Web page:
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For an electronic system, given a mean field method and a distribution of orbital occupation numbers that are close to the natural occupations of the correlated system, we provide formal evidence and computational support to the hypothesis that the entropy (or more precisely −σS, where σ is a parameter and S is the entropy) of such a distribution is a good approximation to the correlation energy. Underpinning the formal evidence are mild assumptions: the correlation energy is strictly a functional of the occupation numbers, and the occupation numbers derive from an invertible distribution. Computational support centers around employing different mean field methods and occupation number distributions (Fermi–Dirac, Gaussian, and linear), for which our claims are verified for a series of pilot calculations involving bond breaking and chemical reactions. This work establishes a formal footing for those methods employing entropy as a measure of electronic correlation energy (e.g., iDMFT [Wang and Baerends, Phys. Rev. Lett. 128, 013001 (2022)] and TAODFT [J.D. Chai, J. Chem. Phys. 136, 154104 (2012)]) and sets the stage for the widespread use of entropy functionals for approximating the (static) electronic correlation.
more » « less NSFPAR ID:
 10494874
 Publisher / Repository:
 American Institute of Physics
 Date Published:
 Journal Name:
 The Journal of Chemical Physics
 Volume:
 159
 Issue:
 19
 ISSN:
 00219606
 Format(s):
 Medium: X
 Sponsoring Org:
 National Science Foundation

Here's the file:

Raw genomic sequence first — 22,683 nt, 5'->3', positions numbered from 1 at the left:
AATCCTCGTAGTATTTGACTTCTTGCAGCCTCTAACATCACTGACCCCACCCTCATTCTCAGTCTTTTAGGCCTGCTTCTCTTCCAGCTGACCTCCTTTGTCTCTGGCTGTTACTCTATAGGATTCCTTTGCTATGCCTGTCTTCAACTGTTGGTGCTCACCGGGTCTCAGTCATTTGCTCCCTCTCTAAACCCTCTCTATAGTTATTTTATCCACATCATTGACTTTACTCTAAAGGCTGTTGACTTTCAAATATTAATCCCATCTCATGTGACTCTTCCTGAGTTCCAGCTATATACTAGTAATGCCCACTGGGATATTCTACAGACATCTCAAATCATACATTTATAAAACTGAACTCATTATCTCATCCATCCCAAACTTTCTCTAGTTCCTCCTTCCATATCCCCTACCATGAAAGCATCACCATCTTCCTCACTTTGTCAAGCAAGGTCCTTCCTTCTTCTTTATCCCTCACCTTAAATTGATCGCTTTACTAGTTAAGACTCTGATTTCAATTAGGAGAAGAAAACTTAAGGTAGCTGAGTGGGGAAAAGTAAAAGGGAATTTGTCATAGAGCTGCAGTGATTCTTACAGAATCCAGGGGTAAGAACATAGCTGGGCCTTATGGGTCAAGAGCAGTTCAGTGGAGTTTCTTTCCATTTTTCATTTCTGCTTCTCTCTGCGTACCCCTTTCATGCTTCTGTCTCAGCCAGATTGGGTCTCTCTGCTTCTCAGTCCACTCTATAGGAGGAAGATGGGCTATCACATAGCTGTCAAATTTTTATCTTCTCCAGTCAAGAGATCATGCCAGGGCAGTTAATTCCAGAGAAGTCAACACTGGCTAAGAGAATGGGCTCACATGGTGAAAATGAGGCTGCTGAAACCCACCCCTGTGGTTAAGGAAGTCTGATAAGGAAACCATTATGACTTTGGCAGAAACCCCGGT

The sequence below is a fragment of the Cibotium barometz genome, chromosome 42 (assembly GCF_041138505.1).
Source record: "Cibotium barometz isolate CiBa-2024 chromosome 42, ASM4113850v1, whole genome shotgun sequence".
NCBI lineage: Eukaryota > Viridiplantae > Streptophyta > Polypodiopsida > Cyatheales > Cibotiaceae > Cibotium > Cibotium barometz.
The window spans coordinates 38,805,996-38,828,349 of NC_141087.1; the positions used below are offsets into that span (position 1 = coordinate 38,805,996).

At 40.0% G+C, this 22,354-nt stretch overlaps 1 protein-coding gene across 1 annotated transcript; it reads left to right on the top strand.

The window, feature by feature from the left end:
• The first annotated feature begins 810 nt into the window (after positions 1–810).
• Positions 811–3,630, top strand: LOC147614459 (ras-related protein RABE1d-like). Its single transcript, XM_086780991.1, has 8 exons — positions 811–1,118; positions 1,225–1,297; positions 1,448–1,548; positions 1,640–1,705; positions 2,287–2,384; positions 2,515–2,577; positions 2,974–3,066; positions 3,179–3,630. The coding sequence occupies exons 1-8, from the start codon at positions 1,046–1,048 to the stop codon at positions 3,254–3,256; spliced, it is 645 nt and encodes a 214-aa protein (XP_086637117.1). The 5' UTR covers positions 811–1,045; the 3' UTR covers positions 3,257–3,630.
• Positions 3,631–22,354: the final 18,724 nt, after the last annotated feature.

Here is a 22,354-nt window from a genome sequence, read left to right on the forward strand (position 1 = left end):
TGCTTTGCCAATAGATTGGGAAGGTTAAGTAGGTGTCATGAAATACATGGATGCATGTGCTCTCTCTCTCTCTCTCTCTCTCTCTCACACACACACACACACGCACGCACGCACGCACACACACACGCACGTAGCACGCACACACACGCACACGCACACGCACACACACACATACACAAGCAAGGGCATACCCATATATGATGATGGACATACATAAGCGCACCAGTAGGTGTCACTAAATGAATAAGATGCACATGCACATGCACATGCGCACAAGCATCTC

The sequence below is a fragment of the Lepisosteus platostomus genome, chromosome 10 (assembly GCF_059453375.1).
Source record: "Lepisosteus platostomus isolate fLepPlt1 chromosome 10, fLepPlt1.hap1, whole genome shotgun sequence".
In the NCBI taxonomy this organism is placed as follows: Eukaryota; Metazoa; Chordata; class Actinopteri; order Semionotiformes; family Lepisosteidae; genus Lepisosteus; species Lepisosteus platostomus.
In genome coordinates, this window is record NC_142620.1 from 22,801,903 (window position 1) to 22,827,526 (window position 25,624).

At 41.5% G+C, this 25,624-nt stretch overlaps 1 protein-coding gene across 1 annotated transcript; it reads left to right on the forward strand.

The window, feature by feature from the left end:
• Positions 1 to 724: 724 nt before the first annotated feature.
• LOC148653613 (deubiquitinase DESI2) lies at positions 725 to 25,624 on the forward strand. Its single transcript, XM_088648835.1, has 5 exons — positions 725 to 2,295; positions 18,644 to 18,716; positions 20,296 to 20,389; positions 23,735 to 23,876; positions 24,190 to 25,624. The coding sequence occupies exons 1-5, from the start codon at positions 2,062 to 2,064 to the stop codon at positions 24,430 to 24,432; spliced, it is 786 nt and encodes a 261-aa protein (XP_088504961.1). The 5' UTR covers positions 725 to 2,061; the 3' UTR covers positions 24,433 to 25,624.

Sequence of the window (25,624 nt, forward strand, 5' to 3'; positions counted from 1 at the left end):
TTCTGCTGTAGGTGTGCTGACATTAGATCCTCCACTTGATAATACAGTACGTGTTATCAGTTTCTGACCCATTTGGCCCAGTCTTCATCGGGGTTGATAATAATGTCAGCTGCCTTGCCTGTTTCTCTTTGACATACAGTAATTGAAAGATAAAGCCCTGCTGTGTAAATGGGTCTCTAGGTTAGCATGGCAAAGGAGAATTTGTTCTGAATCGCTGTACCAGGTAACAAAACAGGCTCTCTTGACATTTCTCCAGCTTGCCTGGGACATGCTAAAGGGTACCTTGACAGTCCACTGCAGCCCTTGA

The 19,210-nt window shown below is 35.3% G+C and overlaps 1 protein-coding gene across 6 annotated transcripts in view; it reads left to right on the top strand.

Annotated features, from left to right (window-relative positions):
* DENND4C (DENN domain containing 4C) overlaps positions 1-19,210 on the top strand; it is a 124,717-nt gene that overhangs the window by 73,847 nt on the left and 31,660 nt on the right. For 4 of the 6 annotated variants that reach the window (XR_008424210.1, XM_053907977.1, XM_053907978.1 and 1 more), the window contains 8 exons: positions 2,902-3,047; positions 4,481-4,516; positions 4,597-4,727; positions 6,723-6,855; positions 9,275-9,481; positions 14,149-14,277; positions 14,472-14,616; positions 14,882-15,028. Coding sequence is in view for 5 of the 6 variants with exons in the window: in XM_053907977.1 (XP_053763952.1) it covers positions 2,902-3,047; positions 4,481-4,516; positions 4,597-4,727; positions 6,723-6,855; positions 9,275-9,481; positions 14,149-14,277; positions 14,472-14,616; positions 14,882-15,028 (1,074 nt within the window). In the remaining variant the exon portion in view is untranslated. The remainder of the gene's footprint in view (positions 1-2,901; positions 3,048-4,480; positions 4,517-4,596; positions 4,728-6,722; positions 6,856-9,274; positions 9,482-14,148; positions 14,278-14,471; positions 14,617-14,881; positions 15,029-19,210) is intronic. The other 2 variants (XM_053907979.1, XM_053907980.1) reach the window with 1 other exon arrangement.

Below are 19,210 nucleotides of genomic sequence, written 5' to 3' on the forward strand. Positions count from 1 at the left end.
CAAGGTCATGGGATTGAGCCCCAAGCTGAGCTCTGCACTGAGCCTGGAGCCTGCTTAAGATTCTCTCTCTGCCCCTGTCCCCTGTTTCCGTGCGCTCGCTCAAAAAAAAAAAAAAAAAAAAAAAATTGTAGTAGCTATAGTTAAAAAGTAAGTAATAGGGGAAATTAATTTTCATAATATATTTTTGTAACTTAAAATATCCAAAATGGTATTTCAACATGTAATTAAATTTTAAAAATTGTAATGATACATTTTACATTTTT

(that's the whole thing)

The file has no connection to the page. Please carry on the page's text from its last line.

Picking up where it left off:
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A 15μmdiammesa device was defined by standard planar processing including a top annular ohmic contact with a 5μmdiam pinhole in the center to couple out enough of the internal emission for accurate freespace power measurements [4]. The emission spectra have the behavior displayed in Fig. 1(b), parameterized by bias voltage (VB). The long wavelength emission edge is at = 1684 nm  close to the In0.53Ga0.47As bandgap energy of Ug ≈ 0.75 eV at 300 K. The spectral peaks for VB = 2.8 and 3.0 V both occur around = 1550 nm (h = 0.75 eV), so blueshifted relative to the peak of the “ideal”, bulk InGaAs emission spectrum shown in Fig. 1(b) [5]. These results are consistent with the model displayed in Fig. 1(c), whereby the broad emission peak is attributed to the radiative recombination between electrons accumulated on the emitter side, and holes generated on the emitter side by interband tunneling with current density Jinter. The blueshifted main peak is attributed to the quantumsize effect on the emitter side, which creates a radiative recombination rate RN,2 comparable to the bandedge crossgap rate RN,1. Further support for this model is provided by the shorter wavelength and weaker emission peak shown in Fig. 1(b) around = 1148 nm. Our quantum mechanical calculations attribute this to radiative recombination RR,3 in the RTD quantum well between the electron groundstate level E1,e, and the hole level E1,h. To further test the model and estimate quantum efficiencies, we conducted optical power measurements using a largearea Ge photodiode located ≈3 mm away from the RTD pinhole, and having spectral response between 800 and 1800 nm with a peak responsivity of ≈0.85 A/W at =1550 nm. Simultaneous IV and LV plots were obtained and are plotted in Fig. 2(a) with positive bias on the top contact (emitter on the bottom). The IV curve displays a pronounced NDR region having a current peaktovalley current ratio of 10.7 (typical for In0.53Ga0.47As RTDs). The external quantum efficiency (EQE) was calculated from EQE = e∙IP/(∙IE∙h) where IP is the photodiode dc current and IE the RTD current. The plot of EQE is shown in Fig. 2(b) where we see a very rapid rise with VB, but a maximum value (at VB= 3.0 V) of only ≈2×105. To extract the internal quantum efficiency (IQE), we use the expression EQE= c ∙i ∙r ≡ c∙IQE where ci, and r are the opticalcoupling, electricalinjection, and radiative recombination efficiencies, respectively [6]. Our separate optical calculations yield c≈3.4×104 (limited primarily by the small pinhole) from which we obtain the curve of IQE plotted in Fig. 2(b) (righthand scale). The maximum value of IQE (again at VB = 3.0 V) is 6.0%. 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And because of the highquality of the InGaAs/AlAs heterostructure (very few traps or deep levels), most of the holes should reach the emitter side by some combination of drift, diffusion, and tunneling through the valenceband double barriers (TypeI offset) between InGaAs and AlAs. The computed interband current density Jinter is shown in Fig. 3(a) along with the total current density Jtot. At the maximum Jinter (at VB=3.0 V) of 7.4×102 A/cm2, we get i = Jinter/Jtot = 0.18, which is surprisingly high considering there is no ptype doping in the device. When combined with the Augerlimited r of 0.41 and c ≈ 3.4×104, we find a model value of IQE = 7.4% in good agreement with experiment. This leads to the model values for EQE plotted in Fig. 2(b)  also in good agreement with experiment. Finally, we address the high Jinter and consider a possible universal nature of the lightemission mechanism. Fig. 3(b) shows the tunneling probability T according to the Kane twoband model in the three materials, In0.53Ga0.47As, GaAs, and GaN, following our observation of a similar electroluminescence mechanism in GaN/AlN RTDs (due to strong polarization field of wurtzite structures) [8]. The expression is Tinter = (2/9)∙exp[(2 ∙Ug 2 ∙me)/(2h∙P∙E)], where Ug is the bandgap energy, P is the valencetoconductionband momentum matrix element, and E is the electric field. Values for the highest calculated internal E fields for the InGaAs and GaN are also shown, indicating that Tinter in those structures approaches values of ~105. As shown, a GaAs RTD would require an internal field of ~6×105 V/cm, which is rarely realized in standard GaAs RTDs, perhaps explaining why there have been few if any reports of roomtemperature electroluminescence in the GaAs devices. [1] E.R. Brown,et al., Appl. Phys. Lett., vol. 58, 2291, 1991. [5] S. Sze, Physics of Semiconductor Devices, 2nd Ed. 12.2.1 (Wiley, 1981). [2] M. Feiginov et al., Appl. Phys. Lett., 99, 233506, 2011. [6] L. Coldren, Diode Lasers and Photonic Integrated Circuits, (Wiley, 1995). [3] Y. Nishida et al., Nature Sci. Reports, 9, 18125, 2019. [7] E.O. Kane, J. of Appl. Phy 32, 83 (1961). [4] P. Fakhimi, et al., 2019 DRC Conference Digest. [8] T. Growden, et al., Nature Light: Science & Applications 7, 17150 (2018). [5] S. Sze, Physics of Semiconductor Devices, 2nd Ed. 12.2.1 (Wiley, 1981). [6] L. Coldren, Diode Lasers and Photonic Integrated Circuits, (Wiley, 1995). [7] E.O. Kane, J. of Appl. Phy 32, 83 (1961). [8] T. Growden, et al., Nature Light: Science & Applications 7, 17150 (2018).more » « less